As per the study commissioned by the Everglades Foundation, tarpon fishing in the Charlotte Harbor system, which includes Pine Island Sound and the Caloosahatchee River, has an annual economic impact of $108.6 million. Sanibel author Randy Wayne White, co-editor of “The Ultimate Tarpon Book” and a former fishing guide, said that tarpon fishing has a kind of prehistoric energy, and when you’re fighting one, you’re connected to that energy.
The Charlotte Harbor system is considered the tarpon capital of the world, but, until now, no one had calculated the economic importance of tarpon fishing on the area. Tarpon fishing in that region is extensive. What’s interesting is it’s that much from surveying only local folks. It doesn’t account for people coming from other parts of Florida or from out of the state.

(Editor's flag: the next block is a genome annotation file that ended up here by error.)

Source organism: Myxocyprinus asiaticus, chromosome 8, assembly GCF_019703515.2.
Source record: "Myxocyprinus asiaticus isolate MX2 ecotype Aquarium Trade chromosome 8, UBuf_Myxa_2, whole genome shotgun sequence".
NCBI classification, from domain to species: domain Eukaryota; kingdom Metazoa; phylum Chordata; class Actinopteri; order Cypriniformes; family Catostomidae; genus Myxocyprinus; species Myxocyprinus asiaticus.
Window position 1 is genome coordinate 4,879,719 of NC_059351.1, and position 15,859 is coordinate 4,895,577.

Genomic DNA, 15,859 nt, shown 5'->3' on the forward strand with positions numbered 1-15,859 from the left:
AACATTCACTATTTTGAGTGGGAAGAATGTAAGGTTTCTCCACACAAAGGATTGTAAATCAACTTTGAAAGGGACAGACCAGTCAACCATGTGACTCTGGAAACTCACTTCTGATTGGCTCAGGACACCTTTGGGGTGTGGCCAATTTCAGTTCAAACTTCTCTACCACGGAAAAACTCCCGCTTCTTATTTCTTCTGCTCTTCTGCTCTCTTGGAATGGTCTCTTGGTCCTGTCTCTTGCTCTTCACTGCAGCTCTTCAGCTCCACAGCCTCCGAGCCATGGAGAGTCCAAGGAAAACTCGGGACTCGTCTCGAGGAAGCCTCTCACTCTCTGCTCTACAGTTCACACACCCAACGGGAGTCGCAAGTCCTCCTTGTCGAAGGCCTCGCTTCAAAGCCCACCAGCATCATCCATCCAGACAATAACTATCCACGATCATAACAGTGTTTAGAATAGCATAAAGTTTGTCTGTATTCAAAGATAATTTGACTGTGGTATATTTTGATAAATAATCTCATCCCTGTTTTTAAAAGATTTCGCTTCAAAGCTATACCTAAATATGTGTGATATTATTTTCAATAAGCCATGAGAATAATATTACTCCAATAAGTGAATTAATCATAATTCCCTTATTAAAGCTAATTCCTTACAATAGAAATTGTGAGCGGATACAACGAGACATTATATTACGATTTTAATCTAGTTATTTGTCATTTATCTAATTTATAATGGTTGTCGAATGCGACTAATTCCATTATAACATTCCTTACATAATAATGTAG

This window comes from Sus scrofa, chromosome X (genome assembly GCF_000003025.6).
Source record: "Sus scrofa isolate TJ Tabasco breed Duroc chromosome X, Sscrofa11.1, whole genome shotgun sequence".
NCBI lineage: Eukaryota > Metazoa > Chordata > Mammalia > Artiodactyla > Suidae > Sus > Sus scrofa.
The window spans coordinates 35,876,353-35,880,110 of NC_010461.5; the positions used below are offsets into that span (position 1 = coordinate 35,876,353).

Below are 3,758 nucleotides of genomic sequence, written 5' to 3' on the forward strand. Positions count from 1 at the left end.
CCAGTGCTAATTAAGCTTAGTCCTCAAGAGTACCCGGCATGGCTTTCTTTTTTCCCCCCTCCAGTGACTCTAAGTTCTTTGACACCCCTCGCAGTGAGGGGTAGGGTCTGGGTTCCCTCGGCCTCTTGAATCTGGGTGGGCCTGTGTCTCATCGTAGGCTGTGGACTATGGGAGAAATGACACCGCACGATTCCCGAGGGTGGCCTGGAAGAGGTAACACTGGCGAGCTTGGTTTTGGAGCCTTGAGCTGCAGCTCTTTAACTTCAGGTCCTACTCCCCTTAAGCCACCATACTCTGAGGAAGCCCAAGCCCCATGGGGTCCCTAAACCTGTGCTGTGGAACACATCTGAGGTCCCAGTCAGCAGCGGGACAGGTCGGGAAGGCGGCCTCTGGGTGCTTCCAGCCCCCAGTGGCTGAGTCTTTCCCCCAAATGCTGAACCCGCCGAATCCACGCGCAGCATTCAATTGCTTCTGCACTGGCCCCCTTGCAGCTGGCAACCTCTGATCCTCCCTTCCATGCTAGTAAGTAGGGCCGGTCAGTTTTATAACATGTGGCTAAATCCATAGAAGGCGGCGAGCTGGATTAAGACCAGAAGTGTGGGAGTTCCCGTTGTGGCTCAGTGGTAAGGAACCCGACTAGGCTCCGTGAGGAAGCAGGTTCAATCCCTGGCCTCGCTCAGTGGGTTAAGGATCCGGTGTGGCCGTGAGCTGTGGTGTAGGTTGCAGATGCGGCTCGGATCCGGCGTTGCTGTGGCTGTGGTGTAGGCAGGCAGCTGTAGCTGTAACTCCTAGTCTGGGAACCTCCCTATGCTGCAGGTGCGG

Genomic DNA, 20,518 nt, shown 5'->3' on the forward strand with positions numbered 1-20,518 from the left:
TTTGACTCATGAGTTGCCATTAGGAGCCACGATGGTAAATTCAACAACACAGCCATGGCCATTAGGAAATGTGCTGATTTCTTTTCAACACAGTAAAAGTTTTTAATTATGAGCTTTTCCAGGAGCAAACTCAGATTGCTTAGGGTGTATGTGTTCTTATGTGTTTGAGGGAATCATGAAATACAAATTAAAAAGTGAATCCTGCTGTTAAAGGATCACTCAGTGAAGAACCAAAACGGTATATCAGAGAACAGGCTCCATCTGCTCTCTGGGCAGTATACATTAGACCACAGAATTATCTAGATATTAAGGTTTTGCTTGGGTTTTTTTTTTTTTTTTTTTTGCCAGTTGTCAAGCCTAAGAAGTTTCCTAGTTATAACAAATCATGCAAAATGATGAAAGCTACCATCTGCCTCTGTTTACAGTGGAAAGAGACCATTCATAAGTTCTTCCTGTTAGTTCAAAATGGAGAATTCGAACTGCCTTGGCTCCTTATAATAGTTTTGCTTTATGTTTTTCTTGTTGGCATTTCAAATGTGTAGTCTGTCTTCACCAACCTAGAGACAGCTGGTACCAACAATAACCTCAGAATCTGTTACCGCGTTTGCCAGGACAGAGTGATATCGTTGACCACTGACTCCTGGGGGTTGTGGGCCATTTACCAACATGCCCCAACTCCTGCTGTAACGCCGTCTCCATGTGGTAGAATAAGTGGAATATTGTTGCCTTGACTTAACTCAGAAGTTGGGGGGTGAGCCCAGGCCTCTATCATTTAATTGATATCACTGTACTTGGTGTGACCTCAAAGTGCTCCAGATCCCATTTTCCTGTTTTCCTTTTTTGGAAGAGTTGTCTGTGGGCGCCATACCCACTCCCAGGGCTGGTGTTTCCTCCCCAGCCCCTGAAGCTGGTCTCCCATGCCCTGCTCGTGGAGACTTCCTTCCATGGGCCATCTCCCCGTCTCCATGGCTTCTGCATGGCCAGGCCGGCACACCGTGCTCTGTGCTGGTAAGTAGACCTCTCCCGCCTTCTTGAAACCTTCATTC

Figure shows that there were 29,845 tarpon fishermen in the study area; these fishermen averaged 10 days targeting tarpon in the study area. Aaron Adams, director of operations for Bonefish & Tarpon Trust, said that historically, fisheries management has been focused on fish that have commercial value. More and more, it’s becoming evident that recreational fisheries are as valuable as or more valuable than commercial fisheries.